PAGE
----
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It’s a chilling fact of life and death.
“A person is more likely to be murdered in Alaska than any other state,” according to a National Crime Information Center statistic cited in “Fatal Frontier: Evil In Alaska,” premiering Sunday, November 14 at 7/6c on Oxygen, which focuses on the disturbing and chilling homicide cases that have occurred in the state.
The most famous murderer in Alaska, though, is Robert Hansen, notoriously known as the “Butcher Baker,” who left a trail of women’s bodies in Alaska. Here's what to know about the serial killer who used the rugged frontier as a gruesome hunting ground.
Who is Robert Hansen?
Born in 1939 and raised in Estherville, Iowa, Hansen was the son of an overbearing Danish immigrant baker described as a “big old mean guy.” As an adolescent, Hansen stuttered and had severe acne. He turned to hunting and tracking as a solitary pursuit, later using these skills in his calculated murders.
In 1957, Hansen began a one-year stint in the U.S. Army Reserve. He later worked as an assistant drill instructor at a police academy in Pocahontas, Iowa, according to the Waterloo-Cedar Falls Courier. Ten years later, Hansen and his second wife moved to Alaska, where he raised two children and opened a bakery. He was described as “mousy” by the Anchorage Daily News. But his mild-mannered demeanor masked a secret and sinister double life.
When did criminality become part of his life?
By his 20s, Hansen already had scrapes with the law. In 1960, Hansen was arrested for burning down the Pocahontas County Board of Education bus garage. He served 20 months of a three-year sentence. He was later busted and jailed a number of times for petty theft. A woman also accused Hansen of rape in 1971, reported the Anchorage Daily News.
When did he become a killer?
Hansen confessed to authorities his first murder victim was a woman “he assumed to be a topless dancer or prostitute” he propositioned in the 1970s, according to the Anchorage Daily News. After pulling a gun on her while in his car, he stabbed her in the neck and buried her in a shallow grave. Her body was found in 1980 and has never been identified.
The first slaying laid down a sort of pattern for his murders, which is explored in detail in Oxygen’s “Mark of a Serial Killer.”
After offering to pay a women for sex, he’d subdue them at gunpoint and rape them. He admitted to raping 30 women during the 1970s and ’80s. He killed 17 of them, calling upon hunting skills honed as a teen as well as his pilot’s license. Hansen would fly or drive his victims to wilderness areas, where he released them as prey. He hunted and killed them and disposed of their bodies.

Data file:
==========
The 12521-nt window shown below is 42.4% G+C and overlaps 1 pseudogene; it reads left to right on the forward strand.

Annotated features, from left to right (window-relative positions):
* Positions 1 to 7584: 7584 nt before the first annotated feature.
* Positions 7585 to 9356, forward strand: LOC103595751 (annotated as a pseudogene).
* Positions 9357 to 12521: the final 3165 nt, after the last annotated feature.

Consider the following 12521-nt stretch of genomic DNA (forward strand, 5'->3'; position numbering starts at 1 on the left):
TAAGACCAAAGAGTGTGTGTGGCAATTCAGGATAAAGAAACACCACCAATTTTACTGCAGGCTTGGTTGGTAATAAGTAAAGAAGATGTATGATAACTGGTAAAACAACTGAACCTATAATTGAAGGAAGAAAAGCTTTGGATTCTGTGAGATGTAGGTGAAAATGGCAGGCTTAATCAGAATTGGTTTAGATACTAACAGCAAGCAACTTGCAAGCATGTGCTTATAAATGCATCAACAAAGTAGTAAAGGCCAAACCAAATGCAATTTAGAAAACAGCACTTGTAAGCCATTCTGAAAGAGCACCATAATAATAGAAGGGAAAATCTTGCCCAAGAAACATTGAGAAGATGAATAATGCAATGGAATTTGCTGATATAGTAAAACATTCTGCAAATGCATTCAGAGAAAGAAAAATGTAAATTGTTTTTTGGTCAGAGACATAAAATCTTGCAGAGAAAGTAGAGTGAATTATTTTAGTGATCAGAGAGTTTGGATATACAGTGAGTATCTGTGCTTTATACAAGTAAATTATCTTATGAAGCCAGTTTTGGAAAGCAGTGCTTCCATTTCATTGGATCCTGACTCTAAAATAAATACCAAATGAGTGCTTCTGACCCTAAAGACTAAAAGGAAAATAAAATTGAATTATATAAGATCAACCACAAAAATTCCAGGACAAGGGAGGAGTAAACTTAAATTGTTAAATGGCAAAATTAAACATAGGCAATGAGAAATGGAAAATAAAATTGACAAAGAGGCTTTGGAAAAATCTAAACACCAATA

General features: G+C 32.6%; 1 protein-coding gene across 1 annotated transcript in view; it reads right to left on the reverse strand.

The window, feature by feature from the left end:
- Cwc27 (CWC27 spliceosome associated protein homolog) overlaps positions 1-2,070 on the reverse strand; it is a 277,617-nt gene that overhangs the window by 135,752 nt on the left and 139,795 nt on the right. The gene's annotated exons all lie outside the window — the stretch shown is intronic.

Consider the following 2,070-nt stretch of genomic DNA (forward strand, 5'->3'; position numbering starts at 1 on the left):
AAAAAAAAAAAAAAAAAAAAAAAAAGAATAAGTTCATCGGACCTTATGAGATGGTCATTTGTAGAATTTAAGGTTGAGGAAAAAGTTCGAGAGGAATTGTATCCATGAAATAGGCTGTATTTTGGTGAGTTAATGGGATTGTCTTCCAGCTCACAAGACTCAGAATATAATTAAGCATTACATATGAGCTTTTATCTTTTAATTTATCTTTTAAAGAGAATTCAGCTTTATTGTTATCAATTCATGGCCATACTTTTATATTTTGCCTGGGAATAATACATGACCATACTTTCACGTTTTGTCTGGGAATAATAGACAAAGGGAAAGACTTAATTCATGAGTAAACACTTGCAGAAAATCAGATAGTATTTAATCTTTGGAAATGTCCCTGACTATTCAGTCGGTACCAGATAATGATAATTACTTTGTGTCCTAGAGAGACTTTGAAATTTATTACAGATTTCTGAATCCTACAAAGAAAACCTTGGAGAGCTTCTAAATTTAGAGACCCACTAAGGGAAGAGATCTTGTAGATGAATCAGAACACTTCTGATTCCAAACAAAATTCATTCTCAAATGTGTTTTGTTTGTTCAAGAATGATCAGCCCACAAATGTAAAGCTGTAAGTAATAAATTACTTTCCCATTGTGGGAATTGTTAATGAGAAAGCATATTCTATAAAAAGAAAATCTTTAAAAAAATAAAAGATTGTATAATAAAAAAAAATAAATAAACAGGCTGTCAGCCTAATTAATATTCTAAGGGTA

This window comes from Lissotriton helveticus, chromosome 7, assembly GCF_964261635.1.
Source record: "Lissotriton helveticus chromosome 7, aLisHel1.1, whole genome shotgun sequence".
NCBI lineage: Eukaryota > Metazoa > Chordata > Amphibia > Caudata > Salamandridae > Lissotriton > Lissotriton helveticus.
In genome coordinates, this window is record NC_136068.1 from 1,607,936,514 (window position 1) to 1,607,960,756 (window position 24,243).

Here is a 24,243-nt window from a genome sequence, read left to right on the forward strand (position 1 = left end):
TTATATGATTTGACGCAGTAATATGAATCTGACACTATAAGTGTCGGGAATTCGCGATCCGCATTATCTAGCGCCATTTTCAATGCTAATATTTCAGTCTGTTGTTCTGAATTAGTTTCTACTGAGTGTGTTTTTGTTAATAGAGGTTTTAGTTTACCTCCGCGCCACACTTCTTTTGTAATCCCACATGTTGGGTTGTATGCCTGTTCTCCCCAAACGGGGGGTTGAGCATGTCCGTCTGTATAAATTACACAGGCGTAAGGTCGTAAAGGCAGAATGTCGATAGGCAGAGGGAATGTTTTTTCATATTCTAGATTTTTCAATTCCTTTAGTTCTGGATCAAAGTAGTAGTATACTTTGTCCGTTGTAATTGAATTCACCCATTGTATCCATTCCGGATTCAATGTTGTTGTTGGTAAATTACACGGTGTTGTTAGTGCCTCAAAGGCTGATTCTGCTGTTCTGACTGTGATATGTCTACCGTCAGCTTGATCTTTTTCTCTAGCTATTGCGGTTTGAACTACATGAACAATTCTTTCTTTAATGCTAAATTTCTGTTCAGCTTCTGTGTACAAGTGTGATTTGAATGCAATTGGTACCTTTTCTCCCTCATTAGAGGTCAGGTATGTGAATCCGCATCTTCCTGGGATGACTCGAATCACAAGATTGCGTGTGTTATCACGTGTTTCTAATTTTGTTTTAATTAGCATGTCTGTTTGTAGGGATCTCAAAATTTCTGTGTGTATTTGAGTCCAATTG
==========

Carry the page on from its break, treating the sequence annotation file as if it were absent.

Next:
During this extended period, court documents show that Hansen didn’t fly under the radar when it came to the law. He was arrested for assault with a dangerous weapon and larceny, but was released after serving minimal time.
“This gentleman here has been known to us for several years. We’ve turned him loose several times," a judge later said, according to an Associated Press report in 1984.
By then, the discovery of the victims’ bodies led authorities to suspect a serial killer was on the loose.
How was Hansen caught?
A break for law enforcement came in 1983, when a teenage sex worker, Cindy Paulson, who was abducted by Hansen escaped as he loaded his plane. Paulson led authorities to Hansen, who was arrested.
A search of his home turned up a soundproof room where Paulson was held, jewelry belonging to other victims the killer kept as trophies, and a .223-caliber rifle identified as the murder weapon.
What was his motive for murder?
Hansen said he killed women because they had rejected him all his life, according to a 1984 New York Times report.
He pleaded guilty to four murders and admitted to killing 17 women, the Anchorage Daily News reported. In February 1984, he was sentenced to 461 years plus life without parole.
Hansen agreed to lead detectives to his victims’ bodies. Only 12 have been recovered.
Where is Hansen today?
On Aug. 21, 2014, Hansen, 75, died from natural causes, according to The New York Times.
To learn more about true crime cases in this region of the U.S., watch Oxygen’s “Fatal Frontier: Evil In Alaska,” airing Sunday, November 14 at 7/6c.
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